Historically, there was never a distinction between design and art. There was no “design” as such, but rather, each form of design was simply its own craft: pottery, carpentry, architecture, and so on. Every craft involved an element of basic construction, e.g. the design of a pot, and art, its decoration. This was in large part due to hand-craft having no defining line between the construction of the body and the decorating of it – one’s hands decorate a good as naturally as they build it.
Purely ornamental crafts like painting and sculpture were not done for their own sake, but rather, they were extensions of other crafts, such as architecture. Painters and sculptors created art to adorn a specific wall, not to stand at an undetermined location. As such, the distinction between art and design did not exist, what existed was a distinction between the ornamental and the constructive elements of a craft.
With the advent of modern design, a rift formed between the world of art and the world of design. For various reasons – efficiency, cost, aesthetics – modern design shed the ornament of earlier times, resulting the modern aesthetic defined by its plain textures and clean forms. Aesthetic expression is still possible, but it is done primarily through form, color and texture rather than ornament. As such, the purely expressive forms of decoration, such as sculpture and painting, were completely banished from the field of design, made to stand on their own as separate works of art. The objects of design, in turn, began to be evaluated primarily on the way they perform their primary function. Art was thus defined by expression, design by utility.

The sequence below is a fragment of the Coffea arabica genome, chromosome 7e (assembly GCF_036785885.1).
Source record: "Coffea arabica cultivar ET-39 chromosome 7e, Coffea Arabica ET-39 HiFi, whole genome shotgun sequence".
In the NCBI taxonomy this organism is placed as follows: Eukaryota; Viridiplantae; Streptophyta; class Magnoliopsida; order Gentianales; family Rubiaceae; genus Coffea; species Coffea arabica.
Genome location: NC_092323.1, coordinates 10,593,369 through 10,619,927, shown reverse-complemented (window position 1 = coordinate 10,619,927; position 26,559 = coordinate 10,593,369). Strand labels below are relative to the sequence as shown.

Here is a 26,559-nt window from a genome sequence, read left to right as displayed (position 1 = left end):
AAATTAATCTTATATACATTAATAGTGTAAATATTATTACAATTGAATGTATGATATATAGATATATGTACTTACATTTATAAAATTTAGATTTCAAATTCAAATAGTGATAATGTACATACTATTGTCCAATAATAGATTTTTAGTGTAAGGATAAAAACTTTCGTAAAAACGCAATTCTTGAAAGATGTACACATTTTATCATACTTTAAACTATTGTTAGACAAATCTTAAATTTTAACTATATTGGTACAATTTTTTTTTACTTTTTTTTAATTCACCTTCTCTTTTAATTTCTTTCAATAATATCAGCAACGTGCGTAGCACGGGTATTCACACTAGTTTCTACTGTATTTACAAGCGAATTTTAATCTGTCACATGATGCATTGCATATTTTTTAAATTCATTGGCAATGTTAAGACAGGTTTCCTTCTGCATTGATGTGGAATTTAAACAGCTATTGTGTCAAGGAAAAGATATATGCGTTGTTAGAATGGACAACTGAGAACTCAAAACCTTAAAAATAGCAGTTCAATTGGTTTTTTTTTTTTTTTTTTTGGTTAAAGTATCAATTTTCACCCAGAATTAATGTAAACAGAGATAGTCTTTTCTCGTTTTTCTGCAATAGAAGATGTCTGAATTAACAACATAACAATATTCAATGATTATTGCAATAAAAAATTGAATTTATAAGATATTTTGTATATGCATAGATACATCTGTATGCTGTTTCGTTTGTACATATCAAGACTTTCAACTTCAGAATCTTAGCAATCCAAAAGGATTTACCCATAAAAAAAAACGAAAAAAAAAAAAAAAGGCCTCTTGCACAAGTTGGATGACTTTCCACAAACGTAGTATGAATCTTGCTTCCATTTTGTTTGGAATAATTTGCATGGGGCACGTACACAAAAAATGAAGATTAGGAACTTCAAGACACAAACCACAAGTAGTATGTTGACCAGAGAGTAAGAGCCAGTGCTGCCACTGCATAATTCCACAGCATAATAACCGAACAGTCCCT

This semantic difference is not necessary, nor should it constrain our thought and define our work. In framing a work as either that of art or design, we artificially limit it, forcing it to conform to a needless dichotomy.
I wrote previously that art is a form of transmission of human values. If design is to also be a carrier of our values, as I believe it should, then it must not be thought separate from art. The semantic difference between a work of design and a work of art should not exist, that is, art should not be deemed useless and design should not pursue purely utilitarian ends.
Until the semantic rift is overcome it is difficult to even talk about design as a carrier of values, much less make it so, and, for as long as the false dichotomy remains, the values our work projects will be embodied subconsciously or accidentally rather than intentionally and with care.